|Course Number||Course Name||Credit|
|ACCT 522||Managerial Accounting for Developing Enterprises||3|
|BUSA 513||Data-informed Decision Making||3|
|BUSA 521||Theology of Business||3|
|BUSA 533||Marketing a Socially Responsible Brand||3|
|BUSA 550||Creating Innovative Organizations Through Human-Centered Design||3|
|BUSA 600||Financial and Legal Aspects of Social Enterprise||3|
|BUSA 622||Impact Investing and Social Enterprise||3|
|BUSA 636||Social Impact Metrics and Measurements||3|
|BUSA 683||Building Social Enterprises for Scale and Impact||3|
|BUSA 684||Social Entrepreneurship Capstone||3|
|ECON 521||Economics of Social Transformation||3|
|LEAD 642||Leadership Praxis||3 (Variable Credit)*|
ACCT 522: Managerial Accounting for Social Enterprises (3 credits) This course integrates concepts from diverse topics that impact managerial accountants. Introductory lectures are concerned with cost terms and classifications, cost behavior and profit planning. Students will learn how to create, organize, analyze and interpret financial information for decision making.
BUSA 513: Data-informed Decision Making (3 credits) This course equips students with fundamental skills needed to interpret business problems to make and communicate competent management decisions. Students will use quantitative data and qualitative information to explain observed outcomes; consider, evaluate, and defend recommended interventions; and examine the operational impact of their decisions. They will practice the effective use of proven communication strategies and current technologies to prompt action that increases organizational capacity and performance.
BUSA 521: Theology of Business (3 credits) This course equips students to think theologically and holistically about their vocation in business and social enterprise. Using scripture, reason, tradition and experience, the course explores how theological concepts like stewardship, imago Dei, and shalom are informed by a Trinitarian theology. References to social scientific perspectives contribute to an ecumenical, theological reflection upon business in society as the basis for devising a moral vision for business.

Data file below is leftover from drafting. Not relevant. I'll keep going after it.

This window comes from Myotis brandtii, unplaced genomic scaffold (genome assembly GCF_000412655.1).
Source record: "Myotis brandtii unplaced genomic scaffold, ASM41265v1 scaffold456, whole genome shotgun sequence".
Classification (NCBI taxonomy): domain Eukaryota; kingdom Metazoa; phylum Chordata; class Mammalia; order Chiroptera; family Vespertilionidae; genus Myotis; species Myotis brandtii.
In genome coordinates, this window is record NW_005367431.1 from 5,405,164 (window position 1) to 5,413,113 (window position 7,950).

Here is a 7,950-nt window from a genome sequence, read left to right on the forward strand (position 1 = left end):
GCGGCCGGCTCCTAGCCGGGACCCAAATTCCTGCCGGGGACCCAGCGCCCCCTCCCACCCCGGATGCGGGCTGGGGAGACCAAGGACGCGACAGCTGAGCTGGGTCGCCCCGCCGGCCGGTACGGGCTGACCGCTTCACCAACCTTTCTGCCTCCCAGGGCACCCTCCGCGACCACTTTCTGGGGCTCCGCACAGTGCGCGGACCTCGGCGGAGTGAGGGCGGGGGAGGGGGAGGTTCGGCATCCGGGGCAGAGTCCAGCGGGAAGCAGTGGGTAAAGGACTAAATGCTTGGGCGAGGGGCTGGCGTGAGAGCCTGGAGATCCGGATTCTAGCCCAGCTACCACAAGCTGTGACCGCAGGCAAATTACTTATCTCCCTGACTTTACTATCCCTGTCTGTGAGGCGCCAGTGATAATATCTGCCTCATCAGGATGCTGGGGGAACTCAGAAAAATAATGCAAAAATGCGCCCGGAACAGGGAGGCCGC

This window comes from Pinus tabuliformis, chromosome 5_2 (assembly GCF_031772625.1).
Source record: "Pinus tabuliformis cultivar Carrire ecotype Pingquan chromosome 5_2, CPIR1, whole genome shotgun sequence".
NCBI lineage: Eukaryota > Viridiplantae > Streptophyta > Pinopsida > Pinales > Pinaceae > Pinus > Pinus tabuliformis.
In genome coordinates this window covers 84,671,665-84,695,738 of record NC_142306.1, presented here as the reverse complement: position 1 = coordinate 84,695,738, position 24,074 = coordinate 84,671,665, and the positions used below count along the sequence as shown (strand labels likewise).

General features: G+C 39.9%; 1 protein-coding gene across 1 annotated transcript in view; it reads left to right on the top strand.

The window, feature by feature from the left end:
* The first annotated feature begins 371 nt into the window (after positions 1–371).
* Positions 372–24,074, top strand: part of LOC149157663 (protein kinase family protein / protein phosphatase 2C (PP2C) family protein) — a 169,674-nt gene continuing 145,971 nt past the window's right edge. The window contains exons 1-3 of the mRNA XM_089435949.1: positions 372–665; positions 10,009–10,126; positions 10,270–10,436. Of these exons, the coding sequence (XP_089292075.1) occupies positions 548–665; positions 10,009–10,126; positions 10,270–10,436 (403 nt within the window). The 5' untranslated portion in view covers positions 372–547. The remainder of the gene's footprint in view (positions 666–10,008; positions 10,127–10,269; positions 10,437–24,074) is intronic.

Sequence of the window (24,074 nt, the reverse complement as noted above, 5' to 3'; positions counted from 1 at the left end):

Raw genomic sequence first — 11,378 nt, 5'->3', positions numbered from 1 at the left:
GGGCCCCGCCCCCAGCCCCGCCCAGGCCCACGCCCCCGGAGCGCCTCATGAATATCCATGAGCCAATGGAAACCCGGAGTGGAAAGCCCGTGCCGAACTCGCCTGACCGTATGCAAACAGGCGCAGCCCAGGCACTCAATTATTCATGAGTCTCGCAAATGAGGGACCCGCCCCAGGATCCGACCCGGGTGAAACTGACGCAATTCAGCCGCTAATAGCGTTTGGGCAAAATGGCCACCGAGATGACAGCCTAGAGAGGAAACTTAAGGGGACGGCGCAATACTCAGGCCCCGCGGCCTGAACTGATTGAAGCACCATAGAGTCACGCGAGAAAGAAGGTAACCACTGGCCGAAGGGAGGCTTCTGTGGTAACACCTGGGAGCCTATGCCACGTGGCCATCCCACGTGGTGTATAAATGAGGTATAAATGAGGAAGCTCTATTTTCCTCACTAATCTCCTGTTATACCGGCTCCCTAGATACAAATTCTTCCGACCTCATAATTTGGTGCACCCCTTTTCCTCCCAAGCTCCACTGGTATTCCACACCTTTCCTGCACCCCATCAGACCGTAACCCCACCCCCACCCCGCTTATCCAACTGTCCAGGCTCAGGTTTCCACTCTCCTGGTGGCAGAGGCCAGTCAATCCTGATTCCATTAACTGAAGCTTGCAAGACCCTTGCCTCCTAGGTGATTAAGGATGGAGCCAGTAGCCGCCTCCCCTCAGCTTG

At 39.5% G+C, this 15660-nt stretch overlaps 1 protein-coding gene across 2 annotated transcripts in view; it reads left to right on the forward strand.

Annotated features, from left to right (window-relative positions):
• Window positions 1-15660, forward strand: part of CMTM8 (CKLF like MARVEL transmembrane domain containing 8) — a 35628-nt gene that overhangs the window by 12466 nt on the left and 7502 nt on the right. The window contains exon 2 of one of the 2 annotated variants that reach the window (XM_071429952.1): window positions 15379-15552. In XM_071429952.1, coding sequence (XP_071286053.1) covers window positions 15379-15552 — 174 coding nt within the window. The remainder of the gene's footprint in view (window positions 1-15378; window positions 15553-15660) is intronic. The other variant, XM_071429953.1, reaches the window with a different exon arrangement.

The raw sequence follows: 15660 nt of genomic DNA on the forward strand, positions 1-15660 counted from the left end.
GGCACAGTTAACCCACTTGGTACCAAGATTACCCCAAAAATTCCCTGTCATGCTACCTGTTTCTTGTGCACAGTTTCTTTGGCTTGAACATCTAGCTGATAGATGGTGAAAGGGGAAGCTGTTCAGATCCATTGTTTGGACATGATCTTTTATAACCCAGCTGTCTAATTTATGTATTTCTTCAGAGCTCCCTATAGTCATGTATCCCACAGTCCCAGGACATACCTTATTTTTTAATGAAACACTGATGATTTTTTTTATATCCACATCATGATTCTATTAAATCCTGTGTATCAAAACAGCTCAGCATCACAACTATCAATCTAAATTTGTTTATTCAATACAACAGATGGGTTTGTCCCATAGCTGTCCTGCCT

BUSA 533: Marketing a Socially Responsible Brand (3 credits) This course presents an entrepreneurial approach to increasing brand equity by way of its compelling vision of a better world. Students will learn how to create penetrating narratives that expand brand awareness through ongoing engagement with customers, employees, suppliers, investors, and other internal and external stakeholders. They will draw on strategic marketing principles, business communication practices and digital technologies to formulate a multi-channel marketing campaign for acquiring customers and engaging consumers on the basis of an authentic and transparent value proposition.
BUSA 550: Creating Innovative Organizations through Human-Centered Design (3 credits) This course provides a roadmap and toolkit for designing organizations that advance human flourishing in and outside of enterprise. Students will be examine and construct processes that enhance organizational culture and facilitate smart, practical decision-making. Special emphasis is placed on talent development as a strategic lever for sustainable bottom line performance.
BUSA 600: Financial and Legal Aspects of Social Enterprise (3 credits) This course examines the financial and legal issues pertinent to establishing and operating a mission driven venture. Emphasis is given to the development of sound fiscal policy that adequately addresses the interests of shareholders, stakeholders, communities and society at large. The course includes a survey of laws and regulations pertaining to the operation of social enterprises with differing forms of legal ownership.